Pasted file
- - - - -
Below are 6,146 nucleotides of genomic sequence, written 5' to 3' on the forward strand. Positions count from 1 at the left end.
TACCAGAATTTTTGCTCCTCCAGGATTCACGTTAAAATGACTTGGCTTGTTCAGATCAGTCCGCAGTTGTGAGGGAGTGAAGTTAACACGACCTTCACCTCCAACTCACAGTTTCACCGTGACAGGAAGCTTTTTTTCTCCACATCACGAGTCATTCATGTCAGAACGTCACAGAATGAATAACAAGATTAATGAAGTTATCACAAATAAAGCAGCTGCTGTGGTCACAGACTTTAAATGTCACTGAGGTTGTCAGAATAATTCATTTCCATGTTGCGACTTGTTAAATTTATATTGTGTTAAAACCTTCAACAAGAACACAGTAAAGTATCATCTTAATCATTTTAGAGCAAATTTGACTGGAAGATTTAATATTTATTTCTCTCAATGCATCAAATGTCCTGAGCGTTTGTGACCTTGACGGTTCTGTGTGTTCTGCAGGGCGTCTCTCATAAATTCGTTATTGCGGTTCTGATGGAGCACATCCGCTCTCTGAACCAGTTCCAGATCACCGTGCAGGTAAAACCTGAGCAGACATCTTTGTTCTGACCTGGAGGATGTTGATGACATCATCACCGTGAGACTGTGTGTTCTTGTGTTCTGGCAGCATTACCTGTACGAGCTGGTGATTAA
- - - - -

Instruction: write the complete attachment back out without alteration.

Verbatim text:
Below are 6,146 nucleotides of genomic sequence, written 5' to 3' on the forward strand. Positions count from 1 at the left end.
TACCAGAATTTTTGCTCCTCCAGGATTCACGTTAAAATGACTTGGCTTGTTCAGATCAGTCCGCAGTTGTGAGGGAGTGAAGTTAACACGACCTTCACCTCCAACTCACAGTTTCACCGTGACAGGAAGCTTTTTTTCTCCACATCACGAGTCATTCATGTCAGAACGTCACAGAATGAATAACAAGATTAATGAAGTTATCACAAATAAAGCAGCTGCTGTGGTCACAGACTTTAAATGTCACTGAGGTTGTCAGAATAATTCATTTCCATGTTGCGACTTGTTAAATTTATATTGTGTTAAAACCTTCAACAAGAACACAGTAAAGTATCATCTTAATCATTTTAGAGCAAATTTGACTGGAAGATTTAATATTTATTTCTCTCAATGCATCAAATGTCCTGAGCGTTTGTGACCTTGACGGTTCTGTGTGTTCTGCAGGGCGTCTCTCATAAATTCGTTATTGCGGTTCTGATGGAGCACATCCGCTCTCTGAACCAGTTCCAGATCACCGTGCAGGTAAAACCTGAGCAGACATCTTTGTTCTGACCTGGAGGATGTTGATGACATCATCACCGTGAGACTGTGTGTTCTTGTGTTCTGGCAGCATTACCTGTACGAGCTGGTGATTAA